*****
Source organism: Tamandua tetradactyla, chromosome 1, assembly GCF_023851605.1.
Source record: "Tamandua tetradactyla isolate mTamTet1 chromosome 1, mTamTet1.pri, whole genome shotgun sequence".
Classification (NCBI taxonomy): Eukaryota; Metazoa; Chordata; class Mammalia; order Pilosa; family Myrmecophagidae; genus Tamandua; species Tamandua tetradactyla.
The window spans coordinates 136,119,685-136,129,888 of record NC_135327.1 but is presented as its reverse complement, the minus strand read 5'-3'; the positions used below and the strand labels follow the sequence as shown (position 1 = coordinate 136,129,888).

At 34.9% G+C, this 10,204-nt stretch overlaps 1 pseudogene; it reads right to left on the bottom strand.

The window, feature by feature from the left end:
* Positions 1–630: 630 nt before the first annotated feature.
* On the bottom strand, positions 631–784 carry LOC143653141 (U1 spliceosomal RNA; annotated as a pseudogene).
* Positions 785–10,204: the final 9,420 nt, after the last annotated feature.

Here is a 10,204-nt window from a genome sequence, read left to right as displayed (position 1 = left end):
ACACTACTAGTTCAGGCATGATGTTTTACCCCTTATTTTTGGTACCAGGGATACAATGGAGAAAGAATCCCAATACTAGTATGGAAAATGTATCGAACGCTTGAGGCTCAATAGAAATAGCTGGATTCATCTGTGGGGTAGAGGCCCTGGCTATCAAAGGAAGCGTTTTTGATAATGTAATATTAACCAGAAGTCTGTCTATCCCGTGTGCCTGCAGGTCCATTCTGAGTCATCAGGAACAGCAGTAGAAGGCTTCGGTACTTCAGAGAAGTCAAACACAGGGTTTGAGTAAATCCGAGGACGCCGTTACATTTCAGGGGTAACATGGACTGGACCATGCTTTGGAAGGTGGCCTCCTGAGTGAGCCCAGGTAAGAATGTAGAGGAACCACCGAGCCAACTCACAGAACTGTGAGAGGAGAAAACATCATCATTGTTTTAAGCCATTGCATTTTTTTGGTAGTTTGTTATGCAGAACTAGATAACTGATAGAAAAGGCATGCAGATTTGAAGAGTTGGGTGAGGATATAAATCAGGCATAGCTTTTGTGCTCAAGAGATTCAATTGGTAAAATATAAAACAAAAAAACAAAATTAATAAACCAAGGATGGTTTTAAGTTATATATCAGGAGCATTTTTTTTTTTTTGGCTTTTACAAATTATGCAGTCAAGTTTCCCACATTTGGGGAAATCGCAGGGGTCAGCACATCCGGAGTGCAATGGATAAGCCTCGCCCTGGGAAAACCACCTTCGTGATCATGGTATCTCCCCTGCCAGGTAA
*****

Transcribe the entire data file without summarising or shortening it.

Source organism: Tamandua tetradactyla, chromosome 1, assembly GCF_023851605.1.
Source record: "Tamandua tetradactyla isolate mTamTet1 chromosome 1, mTamTet1.pri, whole genome shotgun sequence".
Classification (NCBI taxonomy): Eukaryota; Metazoa; Chordata; class Mammalia; order Pilosa; family Myrmecophagidae; genus Tamandua; species Tamandua tetradactyla.
The window spans coordinates 136,119,685-136,129,888 of record NC_135327.1 but is presented as its reverse complement, the minus strand read 5'-3'; the positions used below and the strand labels follow the sequence as shown (position 1 = coordinate 136,129,888).

At 34.9% G+C, this 10,204-nt stretch overlaps 1 pseudogene; it reads right to left on the bottom strand.

The window, feature by feature from the left end:
* Positions 1–630: 630 nt before the first annotated feature.
* On the bottom strand, positions 631–784 carry LOC143653141 (U1 spliceosomal RNA; annotated as a pseudogene).
* Positions 785–10,204: the final 9,420 nt, after the last annotated feature.

Here is a 10,204-nt window from a genome sequence, read left to right as displayed (position 1 = left end):
ACACTACTAGTTCAGGCATGATGTTTTACCCCTTATTTTTGGTACCAGGGATACAATGGAGAAAGAATCCCAATACTAGTATGGAAAATGTATCGAACGCTTGAGGCTCAATAGAAATAGCTGGATTCATCTGTGGGGTAGAGGCCCTGGCTATCAAAGGAAGCGTTTTTGATAATGTAATATTAACCAGAAGTCTGTCTATCCCGTGTGCCTGCAGGTCCATTCTGAGTCATCAGGAACAGCAGTAGAAGGCTTCGGTACTTCAGAGAAGTCAAACACAGGGTTTGAGTAAATCCGAGGACGCCGTTACATTTCAGGGGTAACATGGACTGGACCATGCTTTGGAAGGTGGCCTCCTGAGTGAGCCCAGGTAAGAATGTAGAGGAACCACCGAGCCAACTCACAGAACTGTGAGAGGAGAAAACATCATCATTGTTTTAAGCCATTGCATTTTTTTGGTAGTTTGTTATGCAGAACTAGATAACTGATAGAAAAGGCATGCAGATTTGAAGAGTTGGGTGAGGATATAAATCAGGCATAGCTTTTGTGCTCAAGAGATTCAATTGGTAAAATATAAAACAAAAAAACAAAATTAATAAACCAAGGATGGTTTTAAGTTATATATCAGGAGCATTTTTTTTTTTTTGGCTTTTACAAATTATGCAGTCAAGTTTCCCACATTTGGGGAAATCGCAGGGGTCAGCACATCCGGAGTGCAATGGATAAGCCTCGCCCTGGGAAAACCACCTTCGTGATCATGGTATCTCCCCTGCCAGGTAA